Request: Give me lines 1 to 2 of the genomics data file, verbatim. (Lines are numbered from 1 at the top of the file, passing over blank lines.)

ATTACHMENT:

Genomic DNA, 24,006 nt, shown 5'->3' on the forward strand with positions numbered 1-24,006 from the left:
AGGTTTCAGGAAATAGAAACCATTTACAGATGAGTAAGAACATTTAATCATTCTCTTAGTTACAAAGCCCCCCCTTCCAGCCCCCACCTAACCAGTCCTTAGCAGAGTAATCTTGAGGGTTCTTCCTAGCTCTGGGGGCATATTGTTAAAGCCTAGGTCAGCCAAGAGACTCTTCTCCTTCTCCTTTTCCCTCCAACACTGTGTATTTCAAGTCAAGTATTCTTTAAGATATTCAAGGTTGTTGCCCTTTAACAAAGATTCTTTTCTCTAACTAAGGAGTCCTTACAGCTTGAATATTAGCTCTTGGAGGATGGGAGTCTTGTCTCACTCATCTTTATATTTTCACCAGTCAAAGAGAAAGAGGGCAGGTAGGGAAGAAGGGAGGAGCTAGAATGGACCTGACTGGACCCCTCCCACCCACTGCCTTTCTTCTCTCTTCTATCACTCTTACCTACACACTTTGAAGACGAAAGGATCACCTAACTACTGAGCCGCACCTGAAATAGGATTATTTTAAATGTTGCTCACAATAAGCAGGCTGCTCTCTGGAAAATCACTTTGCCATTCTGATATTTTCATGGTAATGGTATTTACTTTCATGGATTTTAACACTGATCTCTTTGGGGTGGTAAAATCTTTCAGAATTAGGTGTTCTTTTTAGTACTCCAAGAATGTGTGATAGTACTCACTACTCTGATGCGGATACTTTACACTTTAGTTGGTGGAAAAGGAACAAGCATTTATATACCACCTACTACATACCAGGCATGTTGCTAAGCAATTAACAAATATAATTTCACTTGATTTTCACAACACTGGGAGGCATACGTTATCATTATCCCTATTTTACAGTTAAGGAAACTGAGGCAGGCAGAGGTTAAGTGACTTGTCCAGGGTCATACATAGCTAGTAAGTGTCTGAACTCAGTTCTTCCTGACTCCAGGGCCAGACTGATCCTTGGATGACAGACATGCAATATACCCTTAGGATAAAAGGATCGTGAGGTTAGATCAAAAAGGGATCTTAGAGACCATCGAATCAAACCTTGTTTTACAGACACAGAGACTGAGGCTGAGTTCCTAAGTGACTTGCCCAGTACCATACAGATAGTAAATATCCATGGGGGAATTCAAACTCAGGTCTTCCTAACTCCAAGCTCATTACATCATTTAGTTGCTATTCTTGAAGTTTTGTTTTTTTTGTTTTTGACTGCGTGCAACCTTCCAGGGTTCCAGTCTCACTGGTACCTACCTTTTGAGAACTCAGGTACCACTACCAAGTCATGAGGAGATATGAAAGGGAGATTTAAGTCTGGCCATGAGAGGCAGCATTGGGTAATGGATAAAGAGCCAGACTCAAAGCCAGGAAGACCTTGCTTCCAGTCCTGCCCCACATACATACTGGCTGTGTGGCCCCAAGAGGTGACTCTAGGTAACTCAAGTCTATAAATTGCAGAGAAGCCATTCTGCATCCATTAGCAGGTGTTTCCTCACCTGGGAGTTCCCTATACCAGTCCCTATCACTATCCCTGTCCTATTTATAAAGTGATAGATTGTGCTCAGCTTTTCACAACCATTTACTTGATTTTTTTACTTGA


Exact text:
Genomic DNA, 24,006 nt, shown 5'->3' on the forward strand with positions numbered 1-24,006 from the left:
AGGTTTCAGGAAATAGAAACCATTTACAGATGAGTAAGAACATTTAATCATTCTCTTAGTTACAAAGCCCCCCCTTCCAGCCCCCACCTAACCAGTCCTTAGCAGAGTAATCTTGAGGGTTCTTCCTAGCTCTGGGGGCATATTGTTAAAGCCTAGGTCAGCCAAGAGACTCTTCTCCTTCTCCTTTTCCCTCCAACACTGTGTATTTCAAGTCAAGTATTCTTTAAGATATTCAAGGTTGTTGCCCTTTAACAAAGATTCTTTTCTCTAACTAAGGAGTCCTTACAGCTTGAATATTAGCTCTTGGAGGATGGGAGTCTTGTCTCACTCATCTTTATATTTTCACCAGTCAAAGAGAAAGAGGGCAGGTAGGGAAGAAGGGAGGAGCTAGAATGGACCTGACTGGACCCCTCCCACCCACTGCCTTTCTTCTCTCTTCTATCACTCTTACCTACACACTTTGAAGACGAAAGGATCACCTAACTACTGAGCCGCACCTGAAATAGGATTATTTTAAATGTTGCTCACAATAAGCAGGCTGCTCTCTGGAAAATCACTTTGCCATTCTGATATTTTCATGGTAATGGTATTTACTTTCATGGATTTTAACACTGATCTCTTTGGGGTGGTAAAATCTTTCAGAATTAGGTGTTCTTTTTAGTACTCCAAGAATGTGTGATAGTACTCACTACTCTGATGCGGATACTTTACACTTTAGTTGGTGGAAAAGGAACAAGCATTTATATACCACCTACTACATACCAGGCATGTTGCTAAGCAATTAACAAATATAATTTCACTTGATTTTCACAACACTGGGAGGCATACGTTATCATTATCCCTATTTTACAGTTAAGGAAACTGAGGCAGGCAGAGGTTAAGTGACTTGTCCAGGGTCATACATAGCTAGTAAGTGTCTGAACTCAGTTCTTCCTGACTCCAGGGCCAGACTGATCCTTGGATGACAGACATGCAATATACCCTTAGGATAAAAGGATCGTGAGGTTAGATCAAAAAGGGATCTTAGAGACCATCGAATCAAACCTTGTTTTACAGACACAGAGACTGAGGCTGAGTTCCTAAGTGACTTGCCCAGTACCATACAGATAGTAAATATCCATGGGGGAATTCAAACTCAGGTCTTCCTAACTCCAAGCTCATTACATCATTTAGTTGCTATTCTTGAAGTTTTGTTTTTTTTGTTTTTGACTGCGTGCAACCTTCCAGGGTTCCAGTCTCACTGGTACCTACCTTTTGAGAACTCAGGTACCACTACCAAGTCATGAGGAGATATGAAAGGGAGATTTAAGTCTGGCCATGAGAGGCAGCATTGGGTAATGGATAAAGAGCCAGACTCAAAGCCAGGAAGACCTTGCTTCCAGTCCTGCCCCACATACATACTGGCTGTGTGGCCCCAAGAGGTGACTCTAGGTAACTCAAGTCTATAAATTGCAGAGAAGCCATTCTGCATCCATTAGCAGGTGTTTCCTCACCTGGGAGTTCCCTATACCAGTCCCTATCACTATCCCTGTCCTATTTATAAAGTGATAGATTGTGCTCAGCTTTTCACAACCATTTACTTGATTTTTTTACTTGA